Photo courtesy Katie Pencke and Matthew McDermott, courtesy of Alluvial Farms
On a cold morning in late October, the pigs at Alluvial Farms in Everson are sleeping, roaming the pasture, and eating – a fairly typical day in the lives of these animals. Farmers Katie Pencke and Matthew McDermott raise heritage breed pastured pigs on organic pastures. The pigs have constant access to the outdoors, as well as a big, airy barn where they stay cool in the summer and warm in the winter. They’re fed a grain/legume ration milled by Skagit County’s Conway Feeds. And as of this year, they’re enjoying a new ingredient in their meals – cacao husks.
Cacao is the fruit that, when processed and sugar added, makes the sweet treat we all know and love – chocolate. Did you know locally owned K’ul Chocolate is making delicious, ethically produced chocolate right here in Bellingham? As Angie Kelly, Project Manager at K’ul, explains, “We really want to elevate the cacao farmers, especially women. Usually they’re the ones that don’t see a lot of money, even though chocolate is such a huge business. Our founders, Paul and Ari, started the business in 2018. They travel to the Dominican Republic and Peru and meet the farmers. They partner with women cacao farmers specifically, putting money back into their communities.”
K’ul’s impact doesn’t just benefit the tropical communities where the cacao is grown; that ethos of care and reciprocity is also woven into their practices a little closer to home. They were determined to be as low-waste an operation as possible; they just needed to solve the problem of the cacao husks.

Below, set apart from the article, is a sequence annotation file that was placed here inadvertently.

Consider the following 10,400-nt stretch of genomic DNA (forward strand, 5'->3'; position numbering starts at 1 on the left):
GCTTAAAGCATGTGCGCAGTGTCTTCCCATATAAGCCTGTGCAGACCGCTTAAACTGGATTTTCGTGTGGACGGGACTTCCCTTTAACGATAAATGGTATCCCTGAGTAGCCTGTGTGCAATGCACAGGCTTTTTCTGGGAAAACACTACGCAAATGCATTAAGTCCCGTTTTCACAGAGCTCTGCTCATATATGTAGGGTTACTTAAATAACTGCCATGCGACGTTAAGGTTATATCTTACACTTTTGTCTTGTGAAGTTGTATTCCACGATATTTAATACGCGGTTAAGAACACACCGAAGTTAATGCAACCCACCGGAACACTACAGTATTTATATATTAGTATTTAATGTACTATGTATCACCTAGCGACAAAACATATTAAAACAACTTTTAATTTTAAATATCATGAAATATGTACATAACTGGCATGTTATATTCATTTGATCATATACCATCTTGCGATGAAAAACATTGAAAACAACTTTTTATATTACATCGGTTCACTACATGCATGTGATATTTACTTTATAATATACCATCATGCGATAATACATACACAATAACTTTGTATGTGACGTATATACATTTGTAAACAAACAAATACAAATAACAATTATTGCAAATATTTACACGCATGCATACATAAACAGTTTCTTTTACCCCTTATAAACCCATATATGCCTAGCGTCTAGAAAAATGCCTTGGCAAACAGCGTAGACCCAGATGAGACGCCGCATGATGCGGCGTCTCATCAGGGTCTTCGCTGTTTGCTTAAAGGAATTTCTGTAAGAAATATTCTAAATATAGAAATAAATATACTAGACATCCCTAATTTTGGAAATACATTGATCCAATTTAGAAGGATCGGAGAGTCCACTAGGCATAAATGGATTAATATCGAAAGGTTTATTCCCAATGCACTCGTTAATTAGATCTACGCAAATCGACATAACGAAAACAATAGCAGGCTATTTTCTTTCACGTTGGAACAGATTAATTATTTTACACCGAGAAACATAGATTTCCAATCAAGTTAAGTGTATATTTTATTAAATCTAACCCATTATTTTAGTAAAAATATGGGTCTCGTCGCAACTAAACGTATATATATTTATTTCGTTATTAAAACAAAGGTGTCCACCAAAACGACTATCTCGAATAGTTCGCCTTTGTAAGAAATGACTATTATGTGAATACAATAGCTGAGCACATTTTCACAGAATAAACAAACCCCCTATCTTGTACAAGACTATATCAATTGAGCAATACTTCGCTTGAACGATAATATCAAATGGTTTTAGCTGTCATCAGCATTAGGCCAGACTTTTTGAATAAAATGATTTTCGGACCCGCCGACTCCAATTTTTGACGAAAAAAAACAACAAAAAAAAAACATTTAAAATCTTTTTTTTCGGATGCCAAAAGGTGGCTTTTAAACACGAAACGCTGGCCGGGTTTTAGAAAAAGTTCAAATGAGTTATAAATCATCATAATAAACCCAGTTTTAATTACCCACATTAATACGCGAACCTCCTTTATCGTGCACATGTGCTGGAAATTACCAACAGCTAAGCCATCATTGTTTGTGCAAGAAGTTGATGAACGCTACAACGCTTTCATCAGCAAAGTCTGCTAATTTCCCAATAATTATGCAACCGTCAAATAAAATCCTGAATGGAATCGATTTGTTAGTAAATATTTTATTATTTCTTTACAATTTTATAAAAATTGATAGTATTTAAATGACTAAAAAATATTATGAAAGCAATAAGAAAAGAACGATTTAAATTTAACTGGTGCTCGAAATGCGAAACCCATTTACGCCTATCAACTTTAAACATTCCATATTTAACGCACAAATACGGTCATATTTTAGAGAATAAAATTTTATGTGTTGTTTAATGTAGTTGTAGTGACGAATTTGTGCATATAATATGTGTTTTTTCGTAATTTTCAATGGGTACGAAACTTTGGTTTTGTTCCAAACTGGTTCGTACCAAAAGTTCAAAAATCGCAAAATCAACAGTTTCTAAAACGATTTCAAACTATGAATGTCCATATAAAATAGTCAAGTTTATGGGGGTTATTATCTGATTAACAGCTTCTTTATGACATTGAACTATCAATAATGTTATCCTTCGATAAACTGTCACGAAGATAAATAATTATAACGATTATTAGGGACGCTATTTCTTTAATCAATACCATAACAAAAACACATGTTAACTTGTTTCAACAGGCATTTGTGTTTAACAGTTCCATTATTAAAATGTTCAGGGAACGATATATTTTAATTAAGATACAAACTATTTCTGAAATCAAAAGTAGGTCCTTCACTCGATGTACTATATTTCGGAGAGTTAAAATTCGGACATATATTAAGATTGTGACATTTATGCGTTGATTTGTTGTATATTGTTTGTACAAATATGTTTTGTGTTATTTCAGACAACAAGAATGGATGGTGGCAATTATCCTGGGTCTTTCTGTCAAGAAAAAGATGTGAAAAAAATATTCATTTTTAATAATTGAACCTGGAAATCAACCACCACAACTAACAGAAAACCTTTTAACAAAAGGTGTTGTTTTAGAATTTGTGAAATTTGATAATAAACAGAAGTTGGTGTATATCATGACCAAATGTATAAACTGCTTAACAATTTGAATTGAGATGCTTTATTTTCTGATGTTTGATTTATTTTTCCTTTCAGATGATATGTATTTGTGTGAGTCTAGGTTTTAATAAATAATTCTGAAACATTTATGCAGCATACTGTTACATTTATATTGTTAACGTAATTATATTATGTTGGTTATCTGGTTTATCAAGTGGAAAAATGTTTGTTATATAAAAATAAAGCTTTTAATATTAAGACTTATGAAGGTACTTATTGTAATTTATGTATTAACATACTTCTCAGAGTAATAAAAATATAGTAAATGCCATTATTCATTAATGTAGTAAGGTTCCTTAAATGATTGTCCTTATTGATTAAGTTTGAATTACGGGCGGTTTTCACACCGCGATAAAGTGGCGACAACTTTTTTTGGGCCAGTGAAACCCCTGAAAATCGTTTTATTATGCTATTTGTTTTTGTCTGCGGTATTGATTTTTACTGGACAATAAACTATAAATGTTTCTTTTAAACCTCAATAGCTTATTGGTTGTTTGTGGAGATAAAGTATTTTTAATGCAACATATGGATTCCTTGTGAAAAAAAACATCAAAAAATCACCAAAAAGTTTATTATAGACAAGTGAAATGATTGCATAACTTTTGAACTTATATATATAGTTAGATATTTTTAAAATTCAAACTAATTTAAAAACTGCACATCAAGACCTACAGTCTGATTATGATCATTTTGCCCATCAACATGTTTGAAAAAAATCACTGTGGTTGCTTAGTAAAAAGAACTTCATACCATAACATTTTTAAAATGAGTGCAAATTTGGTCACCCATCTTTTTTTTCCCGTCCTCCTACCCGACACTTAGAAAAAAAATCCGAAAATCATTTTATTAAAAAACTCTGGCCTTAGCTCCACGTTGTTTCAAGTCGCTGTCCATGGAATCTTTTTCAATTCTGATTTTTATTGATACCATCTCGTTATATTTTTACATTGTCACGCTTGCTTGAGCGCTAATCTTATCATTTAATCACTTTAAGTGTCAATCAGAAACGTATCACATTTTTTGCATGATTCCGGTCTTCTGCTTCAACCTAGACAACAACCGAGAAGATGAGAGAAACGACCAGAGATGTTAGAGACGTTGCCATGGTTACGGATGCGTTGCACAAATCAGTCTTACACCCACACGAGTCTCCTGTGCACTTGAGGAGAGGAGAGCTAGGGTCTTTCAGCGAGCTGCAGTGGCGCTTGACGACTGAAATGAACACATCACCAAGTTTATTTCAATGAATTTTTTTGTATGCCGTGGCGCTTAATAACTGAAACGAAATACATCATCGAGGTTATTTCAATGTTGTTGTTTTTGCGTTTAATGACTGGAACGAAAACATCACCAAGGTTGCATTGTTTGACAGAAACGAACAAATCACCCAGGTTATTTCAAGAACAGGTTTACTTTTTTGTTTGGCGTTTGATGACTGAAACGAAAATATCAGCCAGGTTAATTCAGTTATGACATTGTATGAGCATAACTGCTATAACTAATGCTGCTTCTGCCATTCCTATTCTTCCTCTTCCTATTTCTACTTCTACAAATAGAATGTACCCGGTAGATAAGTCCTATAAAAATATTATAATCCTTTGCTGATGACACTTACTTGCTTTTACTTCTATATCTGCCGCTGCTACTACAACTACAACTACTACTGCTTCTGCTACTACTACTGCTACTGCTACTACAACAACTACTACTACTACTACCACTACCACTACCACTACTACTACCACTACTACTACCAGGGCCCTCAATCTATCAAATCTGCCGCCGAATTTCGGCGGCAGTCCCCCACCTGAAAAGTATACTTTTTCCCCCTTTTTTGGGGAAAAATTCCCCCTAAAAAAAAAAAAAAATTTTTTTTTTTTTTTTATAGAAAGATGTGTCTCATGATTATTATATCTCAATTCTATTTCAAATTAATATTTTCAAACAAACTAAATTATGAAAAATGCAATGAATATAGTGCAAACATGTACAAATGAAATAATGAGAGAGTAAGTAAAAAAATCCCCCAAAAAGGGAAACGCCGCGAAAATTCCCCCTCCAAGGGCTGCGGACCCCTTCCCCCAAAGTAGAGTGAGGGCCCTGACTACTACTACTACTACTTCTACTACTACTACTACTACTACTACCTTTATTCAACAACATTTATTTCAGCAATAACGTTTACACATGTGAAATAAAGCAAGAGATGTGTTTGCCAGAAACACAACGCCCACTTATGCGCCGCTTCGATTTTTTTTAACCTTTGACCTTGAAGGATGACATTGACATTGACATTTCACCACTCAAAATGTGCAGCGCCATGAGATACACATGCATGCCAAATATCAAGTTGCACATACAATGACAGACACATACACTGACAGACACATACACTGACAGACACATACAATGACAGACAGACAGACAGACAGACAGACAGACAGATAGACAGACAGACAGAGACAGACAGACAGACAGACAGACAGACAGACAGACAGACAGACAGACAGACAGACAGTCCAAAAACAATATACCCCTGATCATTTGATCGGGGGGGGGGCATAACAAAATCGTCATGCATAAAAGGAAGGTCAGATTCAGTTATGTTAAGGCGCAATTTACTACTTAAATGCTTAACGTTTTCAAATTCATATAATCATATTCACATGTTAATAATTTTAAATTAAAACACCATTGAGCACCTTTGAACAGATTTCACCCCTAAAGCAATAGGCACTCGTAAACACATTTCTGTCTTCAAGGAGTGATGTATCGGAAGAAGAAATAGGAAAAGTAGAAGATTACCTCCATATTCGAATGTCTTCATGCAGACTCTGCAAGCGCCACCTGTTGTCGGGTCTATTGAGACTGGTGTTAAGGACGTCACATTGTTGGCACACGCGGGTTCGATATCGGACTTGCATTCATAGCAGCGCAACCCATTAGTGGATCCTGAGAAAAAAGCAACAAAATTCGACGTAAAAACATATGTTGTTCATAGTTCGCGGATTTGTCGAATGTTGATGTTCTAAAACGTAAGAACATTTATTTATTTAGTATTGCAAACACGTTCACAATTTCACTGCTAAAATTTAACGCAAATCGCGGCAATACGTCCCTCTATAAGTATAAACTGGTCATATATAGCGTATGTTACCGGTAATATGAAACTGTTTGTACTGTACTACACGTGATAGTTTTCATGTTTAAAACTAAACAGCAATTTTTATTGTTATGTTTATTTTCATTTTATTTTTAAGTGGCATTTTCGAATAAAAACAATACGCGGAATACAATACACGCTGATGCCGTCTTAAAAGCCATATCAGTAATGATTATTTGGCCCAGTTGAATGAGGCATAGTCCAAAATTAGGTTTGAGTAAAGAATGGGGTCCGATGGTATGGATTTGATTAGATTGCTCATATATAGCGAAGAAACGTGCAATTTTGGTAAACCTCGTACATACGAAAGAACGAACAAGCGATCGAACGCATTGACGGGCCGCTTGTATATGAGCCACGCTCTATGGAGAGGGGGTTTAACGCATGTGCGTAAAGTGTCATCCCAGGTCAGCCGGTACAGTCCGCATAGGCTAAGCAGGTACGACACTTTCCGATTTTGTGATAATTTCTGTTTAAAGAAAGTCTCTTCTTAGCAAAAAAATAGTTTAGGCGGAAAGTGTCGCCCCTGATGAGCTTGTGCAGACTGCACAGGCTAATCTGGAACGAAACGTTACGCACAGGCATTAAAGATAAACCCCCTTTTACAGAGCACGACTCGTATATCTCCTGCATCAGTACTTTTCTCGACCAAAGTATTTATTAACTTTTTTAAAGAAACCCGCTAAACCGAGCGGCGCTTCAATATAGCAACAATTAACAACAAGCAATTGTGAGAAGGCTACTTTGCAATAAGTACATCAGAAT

Photo courtesy of K’ul Chocolate
K’ul receives cacao in large bags from their partner farms. The beans are then roasted and winnowed, separating husks from nibs. The nibs are the part that goes into the chocolate bar, and up until recently, the husks were thrown out. As Angie recalls, “We were paying at least $2000 a month to have SSC come pick them up. And there was so much waste involved. We didn’t want to just throw it out.”
The team was initially stumped with the issue – what could they do with thousands of pounds of this “waste” product? At last, one of their employees, Cara, suggested pigs might eat them. “I reached out to three farms and Alluvial got back to me,” Angie says.
Photo of cacao husks being loaded at Alluvial Farms
As it turns out, pigs do eat them. Due to this new partnership, cacao husks currently comprise about 30% of Alluvial pigs’ feed. And this partnership isn’t just reducing waste. It’s saving both businesses money and providing increased nutrition to the pigs. “Cacao husks are high in protein, close to 16%, which is the target for a pig’s feed ration. Cacao is fermented before it’s processed, so we’re also adding probiotics into their diet.”
Katie and Matthew are both now working full time for their business and put a huge amount of time, effort, and care into their operations. As Katie says, “So much energy goes into the growing of the pigs and we find a way to use every part of them we can. The same goes for those beans. They’re grown in a tropical country, then fermented, then sent to the United States, so every single part of them is going to have a huge amount of value because so much energy goes into their production.”
While K’ul Chocolate and Alluvial Farms work in different fields, their shared belief in the power of community and environmental stewardship brings them together for the benefit of their businesses, the pigs, and the planet – and us! We’re excited to try the first round of cacao-fed pork, available in the spring.
Photo courtesy of Alluvial Farms